Levi A, Galau G, Wetzstein H: A rapid procedure for the isolation of RNA from high-phenolic-containing tissues of pecan.HortScience 1992, 27:1316–1318.
Bolstad BM, Irizarry RA, Astrand M, Speed TP: A comparison of normalization methods for high density oligonucleotide array data based on variance and bias.Bioinformatics 2003,19(2):185–193.View ArticlePubMed
Irizarry RA, Hobbs B, Collin F, Beazer-Barclay YD, Antonellis KJ, Scherf U, Speed TP: Exploration, normalization, and summaries of high density oligonucleotide array probe level data.Biostatistics 2003,4(2):249–264.View ArticlePubMed
Smyth GK: Linear models and empirical bayes methods for assessing differential expression in microarray experiments.Stat Appl Genet Mol Biol 2004, 3:Article3.PubMed
Benjamini Y, Hochberg Y: Controlling the false discovery rate: A practical and powerful approach to multiple testing.J R Stat Soc 1995, 57:289–300.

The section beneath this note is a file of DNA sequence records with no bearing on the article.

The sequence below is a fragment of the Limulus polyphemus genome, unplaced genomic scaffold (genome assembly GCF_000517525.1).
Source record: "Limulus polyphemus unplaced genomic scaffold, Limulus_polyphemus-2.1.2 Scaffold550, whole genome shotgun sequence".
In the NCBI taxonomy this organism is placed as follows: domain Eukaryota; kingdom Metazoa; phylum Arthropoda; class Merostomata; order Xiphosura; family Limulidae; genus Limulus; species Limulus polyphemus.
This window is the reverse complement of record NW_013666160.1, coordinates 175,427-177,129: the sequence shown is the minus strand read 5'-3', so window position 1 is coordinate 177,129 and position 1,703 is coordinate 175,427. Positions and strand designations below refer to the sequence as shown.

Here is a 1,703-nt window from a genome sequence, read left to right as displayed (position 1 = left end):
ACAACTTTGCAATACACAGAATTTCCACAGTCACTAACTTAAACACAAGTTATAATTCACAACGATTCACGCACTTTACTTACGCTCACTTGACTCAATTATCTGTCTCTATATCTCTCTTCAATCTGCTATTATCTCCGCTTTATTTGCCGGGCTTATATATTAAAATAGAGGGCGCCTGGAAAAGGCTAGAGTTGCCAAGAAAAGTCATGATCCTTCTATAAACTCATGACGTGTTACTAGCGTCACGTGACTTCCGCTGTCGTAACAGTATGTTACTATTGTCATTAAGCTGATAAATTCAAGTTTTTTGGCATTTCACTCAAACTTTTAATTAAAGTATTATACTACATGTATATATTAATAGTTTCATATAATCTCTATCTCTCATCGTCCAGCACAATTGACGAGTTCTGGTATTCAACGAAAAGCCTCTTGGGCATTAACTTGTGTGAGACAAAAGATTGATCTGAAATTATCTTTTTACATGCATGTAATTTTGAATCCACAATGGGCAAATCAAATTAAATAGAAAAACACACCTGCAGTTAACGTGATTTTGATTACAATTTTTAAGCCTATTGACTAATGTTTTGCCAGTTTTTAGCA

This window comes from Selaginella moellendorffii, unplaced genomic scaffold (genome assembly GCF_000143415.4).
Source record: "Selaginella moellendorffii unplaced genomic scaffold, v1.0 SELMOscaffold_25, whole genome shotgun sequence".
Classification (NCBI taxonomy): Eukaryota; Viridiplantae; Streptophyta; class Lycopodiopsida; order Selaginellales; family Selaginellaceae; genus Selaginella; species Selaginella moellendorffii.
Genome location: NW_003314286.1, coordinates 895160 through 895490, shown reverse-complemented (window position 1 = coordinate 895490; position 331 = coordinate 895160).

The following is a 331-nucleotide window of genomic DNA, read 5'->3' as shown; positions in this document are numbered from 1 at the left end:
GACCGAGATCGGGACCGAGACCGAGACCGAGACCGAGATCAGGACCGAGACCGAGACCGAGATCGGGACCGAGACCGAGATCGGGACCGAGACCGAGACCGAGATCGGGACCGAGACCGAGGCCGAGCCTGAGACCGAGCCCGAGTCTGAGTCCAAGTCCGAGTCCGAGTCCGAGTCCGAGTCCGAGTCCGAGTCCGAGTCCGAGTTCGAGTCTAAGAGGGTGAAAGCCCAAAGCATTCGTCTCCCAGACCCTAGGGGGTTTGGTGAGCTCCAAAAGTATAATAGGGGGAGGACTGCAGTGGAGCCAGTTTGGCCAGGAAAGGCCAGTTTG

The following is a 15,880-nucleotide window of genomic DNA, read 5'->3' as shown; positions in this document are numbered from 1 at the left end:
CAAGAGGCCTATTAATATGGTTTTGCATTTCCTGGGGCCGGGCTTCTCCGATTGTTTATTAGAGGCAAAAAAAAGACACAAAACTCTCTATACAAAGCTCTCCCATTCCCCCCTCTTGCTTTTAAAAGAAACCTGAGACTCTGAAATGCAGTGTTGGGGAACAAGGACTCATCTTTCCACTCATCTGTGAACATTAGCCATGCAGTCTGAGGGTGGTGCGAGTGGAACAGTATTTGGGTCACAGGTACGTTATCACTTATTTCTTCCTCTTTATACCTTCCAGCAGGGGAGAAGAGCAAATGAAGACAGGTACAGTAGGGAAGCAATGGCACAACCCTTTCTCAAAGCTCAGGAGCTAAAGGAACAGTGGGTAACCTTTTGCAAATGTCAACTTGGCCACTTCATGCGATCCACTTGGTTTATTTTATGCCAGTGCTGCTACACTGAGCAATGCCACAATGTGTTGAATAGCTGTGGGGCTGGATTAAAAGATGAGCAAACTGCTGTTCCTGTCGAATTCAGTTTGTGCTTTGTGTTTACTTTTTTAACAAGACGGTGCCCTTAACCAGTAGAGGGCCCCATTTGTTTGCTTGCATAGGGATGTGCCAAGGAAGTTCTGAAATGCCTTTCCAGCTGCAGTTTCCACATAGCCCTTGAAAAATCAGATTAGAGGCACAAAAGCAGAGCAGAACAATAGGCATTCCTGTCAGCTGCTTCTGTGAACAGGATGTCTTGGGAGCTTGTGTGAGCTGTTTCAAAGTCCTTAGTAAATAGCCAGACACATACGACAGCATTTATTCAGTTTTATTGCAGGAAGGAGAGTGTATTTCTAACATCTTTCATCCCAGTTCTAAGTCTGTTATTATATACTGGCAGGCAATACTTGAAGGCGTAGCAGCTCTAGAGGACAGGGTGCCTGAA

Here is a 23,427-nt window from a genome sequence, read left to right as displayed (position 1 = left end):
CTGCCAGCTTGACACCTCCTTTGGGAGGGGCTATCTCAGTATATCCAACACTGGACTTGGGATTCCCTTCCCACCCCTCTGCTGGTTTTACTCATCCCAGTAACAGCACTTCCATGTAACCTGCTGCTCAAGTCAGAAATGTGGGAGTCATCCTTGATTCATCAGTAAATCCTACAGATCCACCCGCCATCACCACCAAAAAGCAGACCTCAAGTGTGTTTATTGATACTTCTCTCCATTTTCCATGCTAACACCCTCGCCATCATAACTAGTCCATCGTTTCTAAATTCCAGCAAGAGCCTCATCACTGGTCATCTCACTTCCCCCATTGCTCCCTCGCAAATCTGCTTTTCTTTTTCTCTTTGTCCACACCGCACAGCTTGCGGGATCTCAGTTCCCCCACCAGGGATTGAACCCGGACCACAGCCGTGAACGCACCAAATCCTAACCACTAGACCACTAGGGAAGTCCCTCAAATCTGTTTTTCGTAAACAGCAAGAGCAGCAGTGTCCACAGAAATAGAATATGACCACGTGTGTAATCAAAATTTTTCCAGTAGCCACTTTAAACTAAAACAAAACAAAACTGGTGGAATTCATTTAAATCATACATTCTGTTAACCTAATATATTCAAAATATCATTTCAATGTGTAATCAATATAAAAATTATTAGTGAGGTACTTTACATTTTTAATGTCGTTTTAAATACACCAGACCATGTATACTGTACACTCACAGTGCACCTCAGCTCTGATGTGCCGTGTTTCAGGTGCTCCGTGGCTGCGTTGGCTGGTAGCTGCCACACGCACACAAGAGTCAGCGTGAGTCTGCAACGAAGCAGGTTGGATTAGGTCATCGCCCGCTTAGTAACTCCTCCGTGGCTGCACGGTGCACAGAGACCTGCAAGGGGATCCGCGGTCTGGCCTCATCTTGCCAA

de Hoon MJ, Imoto S, Nolan J, Miyano S: Open source clustering software.Bioinformatics 2004,20(9):1453–1454.View ArticlePubMed
Bieche I, Laurendeau I, Tozlu S, Olivi M, Vidaud D, Lidereau R, Vidaud M: Quantitation of MYC gene expression in sporadic breast tumors with a real-time reverse transcription-PCR assay.Cancer Res 1999,59(12):2759–2765.PubMed
This article is published under license to BioMed Central Ltd. This is an Open Access article distributed under the terms of the Creative Commons Attribution License (http://creativecommons.org/licenses/by/2.0), which permits unrestricted use, distribution, and reproduction in any medium, provided the original work is properly cited.